Doubt shrouds Czech IFV procurement programme
The Czech Republic might delay or even cancel its programme to procure 210 new IFVs, which the country’s armed forces require urgently if they are to maintain combat capabilities.
Prime Minister Andrej Babiš announced recently that his government might have to consider postponement or even cancellation of the planned procurement, which is the top-priority modernisation programme for the Czech Armed Forces.
‘The army can wait. We probably do not need infantry fighting vehicles immediately, but we need other things for this coronavirus war’, Babiš said on 17 March.
The programme has an estimated value of CZK50 billion ($1.9 billion). The plan called for the new IFVs to equip the Czech Army’s 7th Mechanised Brigade, which currently operates obsolete BVP-2s and modernised T-72M4CZ MBTs.
The Czech MoD, which received preliminary bids in late 2019, was expected to select the preferred platform and make a final recommendation to the government this year. Under the new circumstances the MoD might withhold negotiations with bidders, while awaiting further instructions.
Rheinmetall Landsysteme is offering its KF41 Lynx as a candidate for the IFV programme. Despite foreseeing difficulties given Babiš’s announcement, the German manufacturer remains committed to the Czech procurement programme and future cooperation with the local defence industry.
The other two contenders in the Czech IFV programme — General Dynamics European Land Systems with ASCOD (pictured above) and BAE Systems Hägglunds with CV90 — had not provided any comment at the time of writing.
‘Rheinmetall views the Czech Republic as a key market and will continue to invest and partner with Czech companies for the foreseeable future. We will fully respect the decisions of the Czech Ministry of Defence and comply accordingly,’ said Oliver Mittelsdorf, a senior VP in Rheinmetall’s Vehicle Systems Division.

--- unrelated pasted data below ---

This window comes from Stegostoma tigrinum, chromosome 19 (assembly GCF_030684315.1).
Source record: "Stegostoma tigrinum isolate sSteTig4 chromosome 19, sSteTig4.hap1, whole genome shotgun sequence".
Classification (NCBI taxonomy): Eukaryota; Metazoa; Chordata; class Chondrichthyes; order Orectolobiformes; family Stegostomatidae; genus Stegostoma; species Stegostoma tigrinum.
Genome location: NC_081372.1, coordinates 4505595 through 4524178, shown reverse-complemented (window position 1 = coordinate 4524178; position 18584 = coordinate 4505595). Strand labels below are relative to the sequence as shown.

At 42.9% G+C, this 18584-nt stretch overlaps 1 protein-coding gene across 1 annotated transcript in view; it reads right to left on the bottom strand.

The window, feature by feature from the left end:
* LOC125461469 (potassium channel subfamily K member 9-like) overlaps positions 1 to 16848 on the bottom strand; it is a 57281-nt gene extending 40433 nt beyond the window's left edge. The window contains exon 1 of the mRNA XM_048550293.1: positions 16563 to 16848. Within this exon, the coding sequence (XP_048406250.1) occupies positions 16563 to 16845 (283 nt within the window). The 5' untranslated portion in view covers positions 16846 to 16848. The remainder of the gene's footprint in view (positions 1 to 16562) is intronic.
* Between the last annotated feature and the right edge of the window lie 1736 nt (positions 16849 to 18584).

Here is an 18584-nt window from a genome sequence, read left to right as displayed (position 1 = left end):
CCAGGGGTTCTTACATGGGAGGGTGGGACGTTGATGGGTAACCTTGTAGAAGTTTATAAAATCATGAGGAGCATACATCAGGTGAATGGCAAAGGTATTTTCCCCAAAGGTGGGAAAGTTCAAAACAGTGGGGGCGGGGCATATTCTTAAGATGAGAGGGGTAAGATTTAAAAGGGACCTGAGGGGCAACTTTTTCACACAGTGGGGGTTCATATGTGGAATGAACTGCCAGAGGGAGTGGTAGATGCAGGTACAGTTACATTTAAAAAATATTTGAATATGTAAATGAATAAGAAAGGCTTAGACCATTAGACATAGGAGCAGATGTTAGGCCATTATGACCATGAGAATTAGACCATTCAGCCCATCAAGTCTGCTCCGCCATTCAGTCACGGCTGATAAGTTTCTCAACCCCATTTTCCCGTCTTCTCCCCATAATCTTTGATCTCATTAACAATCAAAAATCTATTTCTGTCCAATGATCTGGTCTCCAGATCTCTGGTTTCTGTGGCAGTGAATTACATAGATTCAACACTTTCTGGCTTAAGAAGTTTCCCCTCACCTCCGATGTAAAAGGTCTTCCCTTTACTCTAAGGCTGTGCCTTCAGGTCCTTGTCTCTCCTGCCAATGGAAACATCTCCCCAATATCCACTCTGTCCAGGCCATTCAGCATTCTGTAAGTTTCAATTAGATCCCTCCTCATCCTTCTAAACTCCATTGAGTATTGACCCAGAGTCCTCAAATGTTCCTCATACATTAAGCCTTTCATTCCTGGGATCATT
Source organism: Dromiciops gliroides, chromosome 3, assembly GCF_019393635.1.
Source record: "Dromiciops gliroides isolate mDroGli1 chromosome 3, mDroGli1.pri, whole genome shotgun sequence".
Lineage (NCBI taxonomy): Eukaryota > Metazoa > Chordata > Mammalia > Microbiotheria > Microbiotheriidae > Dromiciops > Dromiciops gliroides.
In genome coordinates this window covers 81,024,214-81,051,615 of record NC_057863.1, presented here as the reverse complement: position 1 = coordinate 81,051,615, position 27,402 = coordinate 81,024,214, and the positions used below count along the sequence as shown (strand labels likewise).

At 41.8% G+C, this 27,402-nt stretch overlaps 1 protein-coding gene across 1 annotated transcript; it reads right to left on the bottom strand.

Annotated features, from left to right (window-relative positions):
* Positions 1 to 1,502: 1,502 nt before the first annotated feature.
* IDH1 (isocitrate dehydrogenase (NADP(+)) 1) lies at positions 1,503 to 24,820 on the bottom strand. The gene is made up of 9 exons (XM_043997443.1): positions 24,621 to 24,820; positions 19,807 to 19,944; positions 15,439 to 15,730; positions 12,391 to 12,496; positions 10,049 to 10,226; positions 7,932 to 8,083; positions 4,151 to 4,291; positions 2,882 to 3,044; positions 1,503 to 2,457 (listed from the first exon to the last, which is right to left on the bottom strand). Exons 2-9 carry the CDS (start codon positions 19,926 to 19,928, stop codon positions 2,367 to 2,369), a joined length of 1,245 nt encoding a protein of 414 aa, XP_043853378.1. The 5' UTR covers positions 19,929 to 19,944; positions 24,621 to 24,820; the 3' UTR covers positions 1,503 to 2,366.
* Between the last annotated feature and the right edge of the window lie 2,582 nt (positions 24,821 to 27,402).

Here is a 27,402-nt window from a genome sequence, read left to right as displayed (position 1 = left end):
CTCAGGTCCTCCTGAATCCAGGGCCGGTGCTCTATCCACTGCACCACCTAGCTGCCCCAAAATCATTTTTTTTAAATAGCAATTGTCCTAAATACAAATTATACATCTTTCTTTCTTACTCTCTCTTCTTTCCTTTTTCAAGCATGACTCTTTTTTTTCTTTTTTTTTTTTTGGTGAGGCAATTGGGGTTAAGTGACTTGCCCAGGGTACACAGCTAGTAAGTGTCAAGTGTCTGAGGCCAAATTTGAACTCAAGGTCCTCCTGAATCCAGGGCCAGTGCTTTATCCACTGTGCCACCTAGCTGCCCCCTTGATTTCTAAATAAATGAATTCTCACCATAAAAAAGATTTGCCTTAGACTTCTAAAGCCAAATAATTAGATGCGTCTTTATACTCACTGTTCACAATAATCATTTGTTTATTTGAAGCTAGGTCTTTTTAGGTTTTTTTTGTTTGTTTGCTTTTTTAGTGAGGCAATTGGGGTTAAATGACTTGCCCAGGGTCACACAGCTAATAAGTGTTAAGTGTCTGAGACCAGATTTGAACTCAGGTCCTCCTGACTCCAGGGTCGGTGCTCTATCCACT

He told Shephard: ‘Rheinmetall is working closely with the Czech MoD and will do their utmost to meet their requirements of today and tomorrow. Rheinmetall will always remain open, transparent and flexible to the Czech government’s future defence, technology and automotive needs'
Despite the expected delay or possible cancellation of the IFV tender, Rheinmetall does not expect to modify or cancel its investment plans or business strategy vis-à-vis the Czech Republic.
‘Our strategy has always been one of a long-term investment in the Czech Republic with local defence partners. We do not foresee any changes in our commitment to working with the Czech defence industry and our plans have not altered one bit,’ Mittelsdorf explained.
In a broader context, he added that despite foreseeable problems as a consequence of the COVID-19 pandemic, Rheinmetall will retain its connection with other countries in Central and Eastern Europe that are running procurement and modernisation programmes.
‘Our business strategy remains the same: investments, partnership, security and innovation. We remain extremely confident with our future cooperation with Central and Eastern Europe countries. Nothing today has changed this belief’, Mittelsdorf said.
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